PiggyBank_228x253As single mothers we are always watching our wallets. Spending wisely and saving earnestly. Teaching our children financial responsibility is also important.

Like many other aspects of our lives how we spend our money is a function of making the right choices. It shouldn’t be an all or nothing proposition, it should be putting needs and wants in the proper perspective. The best way to teach children about making choices is to allow them to do it.

Children should be given an allowance or “paycheck” based on “jobs” or chores. Both the “job” and the “paycheck” should be age appropriate. One idea is to give  your child an amount that is half their age. In other words a ten year old will receive $5 a week or simply shift some of the money you are currently spending on discretionary items for your children and give it to them to manage.  Set up save, spend, share, and invest accounts. There are even specially designed piggy banks to help promote this concept. Check out Moonjar, My Giving Bank or the Money Savvy Pig. You can find them on Amazon.com. Help them understand what the four different money accounts/pigs are and why each is important. Then let your kids decide which account they would like to put their money into. When they want to buy something they will have to make sure they have enough money in their spend account to purchase the item and if it is something worthy of owning. If it’s a big ticket item like an ipod or a ball game they will need to decide if its worth dipping into their save account.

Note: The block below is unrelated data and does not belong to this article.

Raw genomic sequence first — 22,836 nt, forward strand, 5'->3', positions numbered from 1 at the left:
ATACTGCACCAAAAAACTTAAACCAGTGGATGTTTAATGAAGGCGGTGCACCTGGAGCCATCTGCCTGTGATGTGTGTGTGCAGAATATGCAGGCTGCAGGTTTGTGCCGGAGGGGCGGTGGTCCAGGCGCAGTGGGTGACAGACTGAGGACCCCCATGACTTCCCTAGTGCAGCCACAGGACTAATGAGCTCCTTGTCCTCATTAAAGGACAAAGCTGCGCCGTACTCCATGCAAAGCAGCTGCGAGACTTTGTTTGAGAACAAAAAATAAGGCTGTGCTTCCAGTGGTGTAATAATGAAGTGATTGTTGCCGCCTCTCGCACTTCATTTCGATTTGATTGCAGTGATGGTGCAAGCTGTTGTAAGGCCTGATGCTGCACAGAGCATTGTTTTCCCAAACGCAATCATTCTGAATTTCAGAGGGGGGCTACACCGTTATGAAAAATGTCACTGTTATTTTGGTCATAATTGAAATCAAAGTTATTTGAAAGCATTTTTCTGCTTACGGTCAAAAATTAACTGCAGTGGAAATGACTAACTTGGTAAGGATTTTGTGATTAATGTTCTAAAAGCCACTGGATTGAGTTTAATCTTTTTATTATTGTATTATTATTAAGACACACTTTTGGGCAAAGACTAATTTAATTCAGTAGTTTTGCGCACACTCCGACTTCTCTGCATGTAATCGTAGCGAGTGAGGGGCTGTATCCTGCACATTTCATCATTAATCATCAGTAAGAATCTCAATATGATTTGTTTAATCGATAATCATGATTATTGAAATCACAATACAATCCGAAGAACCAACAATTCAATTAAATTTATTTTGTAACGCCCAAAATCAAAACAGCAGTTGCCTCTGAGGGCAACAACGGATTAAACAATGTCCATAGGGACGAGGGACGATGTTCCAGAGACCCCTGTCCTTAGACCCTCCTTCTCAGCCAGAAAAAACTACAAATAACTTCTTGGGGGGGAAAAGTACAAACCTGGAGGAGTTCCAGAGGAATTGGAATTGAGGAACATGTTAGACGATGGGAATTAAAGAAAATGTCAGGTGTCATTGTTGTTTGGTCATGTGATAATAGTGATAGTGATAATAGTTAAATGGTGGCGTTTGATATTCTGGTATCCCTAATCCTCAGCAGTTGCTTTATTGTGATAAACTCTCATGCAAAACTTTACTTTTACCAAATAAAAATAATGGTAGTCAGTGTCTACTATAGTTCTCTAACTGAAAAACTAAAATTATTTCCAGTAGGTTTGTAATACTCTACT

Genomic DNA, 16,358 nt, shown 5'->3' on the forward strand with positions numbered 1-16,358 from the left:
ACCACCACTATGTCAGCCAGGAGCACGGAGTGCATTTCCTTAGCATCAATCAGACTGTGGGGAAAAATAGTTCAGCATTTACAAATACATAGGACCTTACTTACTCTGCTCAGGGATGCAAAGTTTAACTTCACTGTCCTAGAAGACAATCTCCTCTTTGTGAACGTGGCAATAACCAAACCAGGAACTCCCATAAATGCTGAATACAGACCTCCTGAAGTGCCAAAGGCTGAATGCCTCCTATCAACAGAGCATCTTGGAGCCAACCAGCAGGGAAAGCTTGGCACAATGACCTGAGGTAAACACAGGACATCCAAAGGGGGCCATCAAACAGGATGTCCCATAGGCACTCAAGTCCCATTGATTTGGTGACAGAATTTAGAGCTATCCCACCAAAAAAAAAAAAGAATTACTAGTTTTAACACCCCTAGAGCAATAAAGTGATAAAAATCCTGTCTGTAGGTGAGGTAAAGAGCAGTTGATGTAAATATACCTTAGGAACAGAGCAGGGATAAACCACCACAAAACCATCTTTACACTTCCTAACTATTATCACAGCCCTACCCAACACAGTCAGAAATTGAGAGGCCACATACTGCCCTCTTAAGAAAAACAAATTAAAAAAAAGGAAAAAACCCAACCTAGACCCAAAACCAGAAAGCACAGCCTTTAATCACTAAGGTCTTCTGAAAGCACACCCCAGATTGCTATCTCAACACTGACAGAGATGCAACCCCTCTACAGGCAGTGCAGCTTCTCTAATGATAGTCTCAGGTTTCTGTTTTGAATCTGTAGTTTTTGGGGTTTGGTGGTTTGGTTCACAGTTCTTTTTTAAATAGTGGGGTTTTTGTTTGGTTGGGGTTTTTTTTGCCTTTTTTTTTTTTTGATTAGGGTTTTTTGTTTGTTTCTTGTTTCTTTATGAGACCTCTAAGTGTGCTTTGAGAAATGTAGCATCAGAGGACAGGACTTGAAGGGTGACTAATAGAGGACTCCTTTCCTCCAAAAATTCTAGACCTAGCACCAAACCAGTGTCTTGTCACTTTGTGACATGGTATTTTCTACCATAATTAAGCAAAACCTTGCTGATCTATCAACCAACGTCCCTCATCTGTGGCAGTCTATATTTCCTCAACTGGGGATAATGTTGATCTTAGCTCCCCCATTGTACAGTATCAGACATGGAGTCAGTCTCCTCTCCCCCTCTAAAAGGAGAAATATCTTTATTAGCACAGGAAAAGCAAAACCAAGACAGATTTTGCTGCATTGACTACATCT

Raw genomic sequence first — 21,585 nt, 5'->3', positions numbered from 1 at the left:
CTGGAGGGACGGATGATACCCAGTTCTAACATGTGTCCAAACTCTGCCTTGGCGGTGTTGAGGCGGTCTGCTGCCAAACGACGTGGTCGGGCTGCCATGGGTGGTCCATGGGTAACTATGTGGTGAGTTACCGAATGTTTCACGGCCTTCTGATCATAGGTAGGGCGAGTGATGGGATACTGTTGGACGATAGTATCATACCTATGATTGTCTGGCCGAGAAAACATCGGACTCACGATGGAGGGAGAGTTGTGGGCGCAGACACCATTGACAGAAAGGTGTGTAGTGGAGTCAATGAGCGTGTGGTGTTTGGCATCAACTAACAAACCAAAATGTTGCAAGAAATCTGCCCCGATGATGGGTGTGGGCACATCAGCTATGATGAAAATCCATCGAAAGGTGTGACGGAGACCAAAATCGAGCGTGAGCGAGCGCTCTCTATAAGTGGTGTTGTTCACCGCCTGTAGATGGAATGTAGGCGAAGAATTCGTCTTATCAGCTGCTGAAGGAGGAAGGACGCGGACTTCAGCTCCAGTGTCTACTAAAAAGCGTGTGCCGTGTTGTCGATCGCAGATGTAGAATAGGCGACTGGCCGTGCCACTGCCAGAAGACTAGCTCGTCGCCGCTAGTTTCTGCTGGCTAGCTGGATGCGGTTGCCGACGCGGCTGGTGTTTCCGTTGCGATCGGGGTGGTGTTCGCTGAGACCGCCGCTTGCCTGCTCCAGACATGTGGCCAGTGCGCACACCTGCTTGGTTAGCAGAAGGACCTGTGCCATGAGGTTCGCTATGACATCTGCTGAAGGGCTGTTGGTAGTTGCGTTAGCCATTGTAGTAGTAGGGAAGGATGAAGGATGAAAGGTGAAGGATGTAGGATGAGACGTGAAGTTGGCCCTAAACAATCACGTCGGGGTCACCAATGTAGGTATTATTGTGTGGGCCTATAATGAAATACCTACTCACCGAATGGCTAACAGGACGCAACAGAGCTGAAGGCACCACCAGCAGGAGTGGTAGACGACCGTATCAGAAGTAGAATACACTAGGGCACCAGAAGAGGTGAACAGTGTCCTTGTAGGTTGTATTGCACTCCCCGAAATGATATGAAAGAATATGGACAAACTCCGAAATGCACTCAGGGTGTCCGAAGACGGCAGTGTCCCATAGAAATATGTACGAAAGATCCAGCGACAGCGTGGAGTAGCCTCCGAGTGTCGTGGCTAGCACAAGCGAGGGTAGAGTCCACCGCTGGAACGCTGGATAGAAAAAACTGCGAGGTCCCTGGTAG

When it is their money, not yours, you will be amazed at how much more thoughtful they are when it comes to the purchase decision. It works with young children and teenagers alike. Just before christmas I was at the mall with my then 18 year old daughter. She saw a scarf she just HAD to  have. It was $80. We considered the scarf and how much use she thought she’d get out of it. She decided $80 dollars worth. Then I asked her if she’d brought her money to purchase it. She quickly reevaluated the scarf and decided $80 was too much.  The same works for gas money. My daughter has a car large enough to accommodate 8 people. She became the designated driver for she and all her friends. Those kids thought nothing of driving 100 miles for breakfast. They were blowing through gas money with reckless abandon. When I turned off the tank, so to speak, my daughter began asking her friends to contribute to her gas fund. They all quickly chose to ride the bus or hit local breakfast joints.  Smart kids.

I reward my children with good grade bonuses. They know that bringing home A’s and B’s on report cards mean cash. Their number one job is school and above all else it’s a priority to do well. I also instituted a year end giving program when they were very young. I allowed them to choose a charity that they wanted to donate a percentage of their savings to and then I matched their donation dollar for dollar. Every year was a different charity. It went a long way in not only teaching them how good it felt to give to others but also about how truly challenging our world is and caring globally for human and animal alike.

We are living in tangible times and the lesson is about spending what you have, not what you don’t.  Whatever your pig is holding are your assets..if it’s not in the belly of the ceramic beast it doesn’t exist.